Storing a floating-point value in a long field: what, no mapping error?

If I attempt to store a string value, such as "hello", in a field with an existing data type (mapping) of long, Elasticsearch unsurprisingly reports an error (number format exception).

However, I can store a floating-point value, such as 1.5, in a long field with—apparently, as far as I can tell (hence this topic)—no problem. The Elasticsearch log contains no error for this; I can get the ingested document, and the field has the original floating-point value (it hasn’t, for instance, been silently rounded or truncated to an integer).

Why doesn’t Elasticsearch report an error when I store a floating-point value in a long field?

What are the potential repercussions (in Elasticsearch or Kibana) of storing in Elasticsearch a floating-point value in a field that is mapped to the long data type?


Elasticsearch tries to coerce floating point values to number by default. You can turn this off by setting the index.mapping.coerce setting to false. Internally the value is truncated which you can check if you get the doc_values for that particular field in your index:

GET your_index/_search
    ... match your document ...,
    "docvalue_fields": ["fieldName"]

You see the "original" value in the "_source" because we store the whole document string before any analysis takes place.

Thank you for the reply, much appreciated.

As you say, if I use the search that you cite, the response contains the truncated doc value. For example, for a field that is mapped to long:

"_source" : {
  "myfield" : 3.14159
"fields" : {
  "myfield" : [3]

Are the Elastic docs wrong?

From the Elastic docs for doc_values:

Doc values [...] store the same values as the _source

That statement is demonstrably false, as shown in the example response above. The doc value is 3, but the _source value is 3.14159.

Perhaps I’m still :slight_smile: missing something; or perhaps I’m applying a too-literal interpretation to the phrase “same values”.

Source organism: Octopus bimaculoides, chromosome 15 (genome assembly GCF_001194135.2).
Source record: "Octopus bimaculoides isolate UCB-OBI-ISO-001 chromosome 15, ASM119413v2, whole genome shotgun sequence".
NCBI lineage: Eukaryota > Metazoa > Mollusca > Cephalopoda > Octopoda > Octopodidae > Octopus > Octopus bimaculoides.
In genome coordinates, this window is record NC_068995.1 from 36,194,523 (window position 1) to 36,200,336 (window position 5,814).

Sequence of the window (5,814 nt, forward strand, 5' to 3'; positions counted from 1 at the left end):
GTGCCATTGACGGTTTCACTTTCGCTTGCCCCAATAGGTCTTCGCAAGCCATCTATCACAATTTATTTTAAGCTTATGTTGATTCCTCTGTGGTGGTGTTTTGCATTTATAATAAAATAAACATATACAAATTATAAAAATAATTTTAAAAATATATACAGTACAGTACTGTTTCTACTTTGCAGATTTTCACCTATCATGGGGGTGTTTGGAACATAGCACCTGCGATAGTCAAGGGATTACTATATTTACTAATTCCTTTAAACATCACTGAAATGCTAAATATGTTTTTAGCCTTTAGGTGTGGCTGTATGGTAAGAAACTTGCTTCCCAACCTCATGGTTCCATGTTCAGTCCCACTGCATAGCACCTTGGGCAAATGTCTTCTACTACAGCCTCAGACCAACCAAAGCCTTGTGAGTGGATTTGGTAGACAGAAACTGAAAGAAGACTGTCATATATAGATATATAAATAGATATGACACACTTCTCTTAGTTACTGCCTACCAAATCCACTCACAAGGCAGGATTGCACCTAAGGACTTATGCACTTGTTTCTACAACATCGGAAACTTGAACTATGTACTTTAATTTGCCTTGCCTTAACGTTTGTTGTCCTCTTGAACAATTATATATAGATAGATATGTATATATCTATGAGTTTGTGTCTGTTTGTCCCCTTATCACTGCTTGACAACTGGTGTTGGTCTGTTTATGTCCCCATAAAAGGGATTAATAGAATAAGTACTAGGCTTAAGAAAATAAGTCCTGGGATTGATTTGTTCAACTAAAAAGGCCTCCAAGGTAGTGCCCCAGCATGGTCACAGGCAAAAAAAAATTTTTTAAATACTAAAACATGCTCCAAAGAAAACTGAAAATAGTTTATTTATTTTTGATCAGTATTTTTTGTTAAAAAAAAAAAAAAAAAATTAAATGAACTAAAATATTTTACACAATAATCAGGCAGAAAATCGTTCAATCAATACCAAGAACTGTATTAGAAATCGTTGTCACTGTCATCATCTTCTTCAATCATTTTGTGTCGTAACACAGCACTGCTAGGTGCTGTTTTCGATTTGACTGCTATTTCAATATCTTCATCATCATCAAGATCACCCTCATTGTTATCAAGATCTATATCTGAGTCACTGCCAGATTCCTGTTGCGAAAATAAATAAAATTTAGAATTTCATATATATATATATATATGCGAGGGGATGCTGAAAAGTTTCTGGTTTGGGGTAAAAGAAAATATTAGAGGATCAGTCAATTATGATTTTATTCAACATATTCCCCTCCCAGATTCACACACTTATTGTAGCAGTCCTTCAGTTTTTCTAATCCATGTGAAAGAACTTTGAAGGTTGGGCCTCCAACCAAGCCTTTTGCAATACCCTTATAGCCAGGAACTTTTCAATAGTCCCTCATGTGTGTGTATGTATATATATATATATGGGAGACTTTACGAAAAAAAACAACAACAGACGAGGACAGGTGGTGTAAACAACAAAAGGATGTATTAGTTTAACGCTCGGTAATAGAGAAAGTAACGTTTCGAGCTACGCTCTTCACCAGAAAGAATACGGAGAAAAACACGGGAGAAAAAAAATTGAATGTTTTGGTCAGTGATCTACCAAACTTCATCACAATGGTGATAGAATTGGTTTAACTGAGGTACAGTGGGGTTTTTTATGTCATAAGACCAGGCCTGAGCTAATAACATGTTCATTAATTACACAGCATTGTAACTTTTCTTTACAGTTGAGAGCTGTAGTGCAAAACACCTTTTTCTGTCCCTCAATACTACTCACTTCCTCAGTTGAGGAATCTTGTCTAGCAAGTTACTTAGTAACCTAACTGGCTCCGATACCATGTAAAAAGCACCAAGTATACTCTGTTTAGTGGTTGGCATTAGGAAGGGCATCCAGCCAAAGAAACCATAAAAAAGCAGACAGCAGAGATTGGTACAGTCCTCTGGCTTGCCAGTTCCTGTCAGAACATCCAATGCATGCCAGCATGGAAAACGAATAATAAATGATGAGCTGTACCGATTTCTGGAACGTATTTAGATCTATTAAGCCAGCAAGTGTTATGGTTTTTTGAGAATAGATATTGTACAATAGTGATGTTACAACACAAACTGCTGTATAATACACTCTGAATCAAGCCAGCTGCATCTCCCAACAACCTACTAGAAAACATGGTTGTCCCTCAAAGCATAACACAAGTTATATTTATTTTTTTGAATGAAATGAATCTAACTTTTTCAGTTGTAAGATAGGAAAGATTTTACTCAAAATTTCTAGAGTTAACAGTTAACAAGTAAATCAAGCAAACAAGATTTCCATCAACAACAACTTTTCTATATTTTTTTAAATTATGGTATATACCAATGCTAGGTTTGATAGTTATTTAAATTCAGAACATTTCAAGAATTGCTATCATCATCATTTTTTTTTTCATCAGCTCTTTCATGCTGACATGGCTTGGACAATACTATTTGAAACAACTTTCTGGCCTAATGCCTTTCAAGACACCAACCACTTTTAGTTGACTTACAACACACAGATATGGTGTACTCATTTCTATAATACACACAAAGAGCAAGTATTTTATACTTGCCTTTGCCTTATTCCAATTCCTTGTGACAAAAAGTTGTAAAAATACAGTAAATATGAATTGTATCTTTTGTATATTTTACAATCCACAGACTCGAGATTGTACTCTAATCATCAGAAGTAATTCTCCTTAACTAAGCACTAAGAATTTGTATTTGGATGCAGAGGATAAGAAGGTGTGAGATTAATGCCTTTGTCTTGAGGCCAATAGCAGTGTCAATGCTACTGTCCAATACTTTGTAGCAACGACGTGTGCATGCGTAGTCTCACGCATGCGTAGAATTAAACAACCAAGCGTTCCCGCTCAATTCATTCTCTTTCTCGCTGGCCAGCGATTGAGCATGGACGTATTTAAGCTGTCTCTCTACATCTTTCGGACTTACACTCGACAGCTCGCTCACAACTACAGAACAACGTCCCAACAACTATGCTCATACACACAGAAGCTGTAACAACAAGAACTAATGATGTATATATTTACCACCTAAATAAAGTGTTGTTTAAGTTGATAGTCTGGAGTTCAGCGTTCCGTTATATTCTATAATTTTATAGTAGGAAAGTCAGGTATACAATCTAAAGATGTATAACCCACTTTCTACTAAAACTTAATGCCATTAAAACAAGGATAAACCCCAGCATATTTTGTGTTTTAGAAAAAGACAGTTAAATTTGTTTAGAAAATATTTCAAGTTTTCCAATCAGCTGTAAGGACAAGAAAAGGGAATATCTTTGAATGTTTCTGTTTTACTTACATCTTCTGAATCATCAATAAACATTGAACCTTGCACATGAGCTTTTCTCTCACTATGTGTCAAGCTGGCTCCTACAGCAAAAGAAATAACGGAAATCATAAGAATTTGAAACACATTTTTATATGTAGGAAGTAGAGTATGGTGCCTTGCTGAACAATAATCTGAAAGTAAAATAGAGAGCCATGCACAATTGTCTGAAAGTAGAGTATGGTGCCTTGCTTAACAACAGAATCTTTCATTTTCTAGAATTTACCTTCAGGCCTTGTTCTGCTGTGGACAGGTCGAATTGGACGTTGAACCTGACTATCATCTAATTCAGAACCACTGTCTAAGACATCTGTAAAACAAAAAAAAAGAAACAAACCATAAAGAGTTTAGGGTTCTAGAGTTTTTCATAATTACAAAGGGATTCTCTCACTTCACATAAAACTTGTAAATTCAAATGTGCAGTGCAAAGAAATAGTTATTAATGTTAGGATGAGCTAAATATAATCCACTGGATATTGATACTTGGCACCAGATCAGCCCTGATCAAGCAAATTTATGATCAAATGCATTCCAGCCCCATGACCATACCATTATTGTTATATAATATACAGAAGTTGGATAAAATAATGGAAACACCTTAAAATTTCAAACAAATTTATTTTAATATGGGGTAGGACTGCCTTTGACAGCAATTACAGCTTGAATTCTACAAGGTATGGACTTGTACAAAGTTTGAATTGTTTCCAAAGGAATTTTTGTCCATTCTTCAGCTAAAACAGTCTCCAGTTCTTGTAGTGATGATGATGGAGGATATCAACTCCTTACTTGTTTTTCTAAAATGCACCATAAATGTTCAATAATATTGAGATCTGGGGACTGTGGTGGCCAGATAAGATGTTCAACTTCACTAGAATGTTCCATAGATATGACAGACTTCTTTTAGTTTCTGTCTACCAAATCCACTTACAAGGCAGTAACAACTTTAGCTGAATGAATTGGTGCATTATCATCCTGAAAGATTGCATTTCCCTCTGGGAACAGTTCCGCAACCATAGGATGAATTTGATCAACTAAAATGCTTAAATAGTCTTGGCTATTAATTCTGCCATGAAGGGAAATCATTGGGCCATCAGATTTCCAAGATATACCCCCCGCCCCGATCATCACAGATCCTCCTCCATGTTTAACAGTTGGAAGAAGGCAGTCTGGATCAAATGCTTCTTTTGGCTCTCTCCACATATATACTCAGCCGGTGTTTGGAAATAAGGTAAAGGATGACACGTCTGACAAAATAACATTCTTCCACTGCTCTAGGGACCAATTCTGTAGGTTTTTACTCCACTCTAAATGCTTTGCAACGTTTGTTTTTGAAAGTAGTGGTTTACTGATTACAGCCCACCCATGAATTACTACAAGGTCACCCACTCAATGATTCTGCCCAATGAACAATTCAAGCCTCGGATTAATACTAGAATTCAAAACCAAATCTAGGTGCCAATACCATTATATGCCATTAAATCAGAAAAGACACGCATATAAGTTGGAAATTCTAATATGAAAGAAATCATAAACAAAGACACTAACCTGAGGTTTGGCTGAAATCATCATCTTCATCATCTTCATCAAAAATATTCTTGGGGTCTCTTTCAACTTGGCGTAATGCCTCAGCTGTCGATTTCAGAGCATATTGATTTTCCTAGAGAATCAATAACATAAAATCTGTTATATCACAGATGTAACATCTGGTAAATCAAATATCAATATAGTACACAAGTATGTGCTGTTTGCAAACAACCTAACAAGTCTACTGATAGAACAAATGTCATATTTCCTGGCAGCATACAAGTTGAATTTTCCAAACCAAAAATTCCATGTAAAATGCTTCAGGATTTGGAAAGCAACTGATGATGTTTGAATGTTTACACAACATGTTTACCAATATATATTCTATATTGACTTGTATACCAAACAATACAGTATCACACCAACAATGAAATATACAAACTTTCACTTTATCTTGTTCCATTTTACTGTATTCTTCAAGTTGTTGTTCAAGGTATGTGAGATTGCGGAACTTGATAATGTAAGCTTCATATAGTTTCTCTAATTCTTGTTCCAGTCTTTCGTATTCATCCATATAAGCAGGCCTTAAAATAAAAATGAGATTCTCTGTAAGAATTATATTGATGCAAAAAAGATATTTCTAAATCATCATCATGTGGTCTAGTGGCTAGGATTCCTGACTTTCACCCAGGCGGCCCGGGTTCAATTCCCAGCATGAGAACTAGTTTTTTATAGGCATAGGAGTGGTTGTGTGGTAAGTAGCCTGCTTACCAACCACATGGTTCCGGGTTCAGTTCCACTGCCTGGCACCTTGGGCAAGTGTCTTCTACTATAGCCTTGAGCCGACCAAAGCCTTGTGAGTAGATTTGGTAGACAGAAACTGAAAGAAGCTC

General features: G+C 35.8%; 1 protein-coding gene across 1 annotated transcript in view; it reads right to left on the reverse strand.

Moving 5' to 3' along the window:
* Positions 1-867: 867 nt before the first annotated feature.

Do you think that statement in the docs is correct? Or do you think it requires rewording, or qualification?

An example

To confirm that I’ve understood what you’ve told me...

In an index where the field myfield is mapped to the data type long, I have two documents: in one document, the _source value of myfield is the integer value 12; in the other document, the _source value of myfield is the floating-point value 12.5.

If I send the following request:

GET my_index/_search
  "query": {
    "range" : {
      "myfield" : {
        "gte" : 12.2,
        "lte" : 12.8

I get zero hits. That is, it doesn’t find the 12.5.

If I’ve understood you correctly, this is because Elasticsearch is applying the query to the doc values that have been truncated due to the long mapping. Am I right?


For an index containing _source values for myfield of 3.14159, 12, and 12.5 , a Kibana search with myfield added as a column—that is, the Kibana URL specifies columns:!(myfield)—shows the following column values:


So, it seems that Kibana is displaying values from _source (albeit rounded to the precision specified by the default pattern for the number format), not the doc values.

However, entering the following in the search field of the Discovery page:

myfield:(>12 AND <13)

gets “No results found”, because that search is based on the doc values.

I don’t mean to try your patience—you’ve already been very helpful; thanks again—but can you shed any light on why Kibana does not show doc values? Because it seems to me there’s a disconnect between the (_source) values that Kibana shows and the (doc) values that are used to determine what Kibana shows.

I think they are assuming you are indexing into a field with the correct type and don't do coercion (which can be turned to 'strict' as mentioned above)

That is correct.

I'm afraid I don't know, that question might be better answered in the kibana forum.

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